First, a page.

It’s not so much that there are different types of personas so much as there are different interpretations of the word. An artist’s persona, a literary work’s personae, or the persona a writer takes on in a written work. So what is a persona exactly? And how do you know when you’re looking at one? Take a look at our definition and examples below to learn why all of these interpretations are correct, and how they each influence art of all media.
What is Persona?
First, let’s define persona
We run into different personae on a daily basis. Whether through the art we consume or the people we meet. But if you need to define it more concretely, here’s what we suggest:
What is a persona?
A persona is typically the person understood to be speaking or narrating a given work. The persona is often intended to be someone other than the author of that work, even if we never learn who the persona is. The persona, pluralized as personae or personas, is a chosen voice by which a work or story is told, always for a storytelling purpose. A persona can also be a character or mask someone (like a performer, for instance) puts on for the purpose of elevating their work and/or concealing their own identity.
- A book’s narrator
- Beyonce’s alter ego Sasha Fierce
- Public-facing behaviors and personalities which may shift depending on whom you are surrounded by
Implementing personae is a common literary tool. In fact, it's so common that you’ve likely seen it a million times and had no idea (especially if you’re an avid reader). In literature, a persona is frequently the voice by which your narration is told. Consider for example the Harry Potter book series.
Clearly, the novel is written by J.K. Rowling. However, the voice explaining the action is not J.K. Rowling herself. It’s never revealed who the voice is, nor is it meant to be any kind of mystery necessarily. But we know the voice is not Harry’s (or any other character’s for that matter). We also know it is not intended to be Rowling’s.
Rowling is not meant to be an omniscient witness to the events of Harry’s life. Therefore, the voice of the narrator is a conduit for the reader. Sometimes, the narrator will be a character from the story (whether a reliable narrator or unreliable narrator), but if not, you’re reading through the author’s persona.
This is the more common interpretation of personae as a literary device. Check out the video below for more on how else it translates into other written works.
Persona as a Literary Term
As you can see, persona comes into play with poetry, just as much as it can with works like novels and even lyric-writing. This can perhaps be attributed to the notion that much of our storytelling norms come from Aristotle’s Poetics. In that book, Aristotle emphasizes the importance of an artist separating themselves from their work in order to lend every part of their efforts, and thus themselves, to their story. Which brings us to the next section.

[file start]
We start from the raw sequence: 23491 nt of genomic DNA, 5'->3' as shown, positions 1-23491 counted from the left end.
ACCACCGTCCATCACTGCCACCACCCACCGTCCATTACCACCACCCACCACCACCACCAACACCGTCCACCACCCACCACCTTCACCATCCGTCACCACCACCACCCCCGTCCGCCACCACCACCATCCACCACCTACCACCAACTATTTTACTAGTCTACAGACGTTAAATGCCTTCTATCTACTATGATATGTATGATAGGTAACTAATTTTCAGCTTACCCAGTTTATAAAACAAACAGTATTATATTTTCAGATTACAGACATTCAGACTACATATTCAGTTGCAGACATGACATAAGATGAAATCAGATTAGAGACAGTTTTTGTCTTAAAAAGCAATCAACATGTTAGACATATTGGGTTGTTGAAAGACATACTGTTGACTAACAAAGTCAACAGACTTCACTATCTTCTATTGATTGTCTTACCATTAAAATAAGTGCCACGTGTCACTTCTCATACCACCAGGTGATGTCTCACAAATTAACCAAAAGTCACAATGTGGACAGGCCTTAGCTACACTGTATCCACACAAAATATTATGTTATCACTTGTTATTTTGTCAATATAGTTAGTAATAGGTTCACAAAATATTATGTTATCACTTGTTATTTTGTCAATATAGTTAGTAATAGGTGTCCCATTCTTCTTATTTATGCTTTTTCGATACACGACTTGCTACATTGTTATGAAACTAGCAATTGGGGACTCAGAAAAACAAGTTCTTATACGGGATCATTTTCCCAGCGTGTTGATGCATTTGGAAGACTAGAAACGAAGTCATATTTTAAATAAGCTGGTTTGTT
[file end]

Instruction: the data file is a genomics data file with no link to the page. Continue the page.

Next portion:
Characters or Personae
Persona as a character
A number of iconic performers would do Aristotle proud. And that’s because this concept is very popular with musicians in particular. What’s particularly interesting is that artists carry out their personas in their own special way, never necessarily beholden to a set of rules or norms.
For example, Lady Gaga is Stefani Germonatta’s stage name. Whether she is in a film or in concert, Lady Gaga is the name in lights (or credits), not Stefani Germonatta. David Bowie took on a whole new persona for each era of his music. In fact, he may be responsible for some of the most iconic performer personae of all time.
Check out this video to see how these identities were integral to his career.
David Bowie's Personae
Of course, many of us don’t necessarily utilize persona on David Bowie’s level (no matter how much we wish we could). But, as human beings, we inherently understand the concept of identity. In this way, characters within our own works would understand the concept of persona as well.
Persona is, at its core, the fact that humans behave a certain way. Our actions, our personality, our “mask” is our persona, which can change depending on whether we are alone, with parents, with coworkers, or with friends. But just because our persona can change, doesn’t mean it always will. Your characters also fall somewhere on this spectrum, so it’s worth considering when you’re designing your characters or narrators.
What is Personification?
You’ve mastered persona, but don’t get it twisted: personification is its own thing entirely. Click the link below to learn about personification, and understand how it fits into your literary technique arsenal.